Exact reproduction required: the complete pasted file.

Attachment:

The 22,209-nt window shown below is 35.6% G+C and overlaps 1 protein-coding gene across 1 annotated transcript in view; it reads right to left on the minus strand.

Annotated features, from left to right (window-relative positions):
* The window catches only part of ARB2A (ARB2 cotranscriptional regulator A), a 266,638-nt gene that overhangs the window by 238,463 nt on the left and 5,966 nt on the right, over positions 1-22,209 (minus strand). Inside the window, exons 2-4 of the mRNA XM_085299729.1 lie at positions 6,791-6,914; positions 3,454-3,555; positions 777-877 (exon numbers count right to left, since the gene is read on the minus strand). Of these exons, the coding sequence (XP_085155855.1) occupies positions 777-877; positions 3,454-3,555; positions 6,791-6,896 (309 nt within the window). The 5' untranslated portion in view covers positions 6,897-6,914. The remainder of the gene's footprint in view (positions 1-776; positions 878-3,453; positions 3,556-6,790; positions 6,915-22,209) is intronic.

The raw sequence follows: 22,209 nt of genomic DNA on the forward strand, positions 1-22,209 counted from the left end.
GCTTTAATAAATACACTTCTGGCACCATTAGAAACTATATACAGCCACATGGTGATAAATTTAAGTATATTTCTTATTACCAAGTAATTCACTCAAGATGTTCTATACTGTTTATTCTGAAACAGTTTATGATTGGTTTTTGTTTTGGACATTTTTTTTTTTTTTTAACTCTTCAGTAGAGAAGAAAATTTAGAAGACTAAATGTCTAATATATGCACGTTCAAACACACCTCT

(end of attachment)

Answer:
The 22,209-nt window shown below is 35.6% G+C and overlaps 1 protein-coding gene across 1 annotated transcript in view; it reads right to left on the minus strand.

Annotated features, from left to right (window-relative positions):
* The window catches only part of ARB2A (ARB2 cotranscriptional regulator A), a 266,638-nt gene that overhangs the window by 238,463 nt on the left and 5,966 nt on the right, over positions 1-22,209 (minus strand). Inside the window, exons 2-4 of the mRNA XM_085299729.1 lie at positions 6,791-6,914; positions 3,454-3,555; positions 777-877 (exon numbers count right to left, since the gene is read on the minus strand). Of these exons, the coding sequence (XP_085155855.1) occupies positions 777-877; positions 3,454-3,555; positions 6,791-6,896 (309 nt within the window). The 5' untranslated portion in view covers positions 6,897-6,914. The remainder of the gene's footprint in view (positions 1-776; positions 878-3,453; positions 3,556-6,790; positions 6,915-22,209) is intronic.

The raw sequence follows: 22,209 nt of genomic DNA on the forward strand, positions 1-22,209 counted from the left end.
GCTTTAATAAATACACTTCTGGCACCATTAGAAACTATATACAGCCACATGGTGATAAATTTAAGTATATTTCTTATTACCAAGTAATTCACTCAAGATGTTCTATACTGTTTATTCTGAAACAGTTTATGATTGGTTTTTGTTTTGGACATTTTTTTTTTTTTTTAACTCTTCAGTAGAGAAGAAAATTTAGAAGACTAAATGTCTAATATATGCACGTTCAAACACACCTCT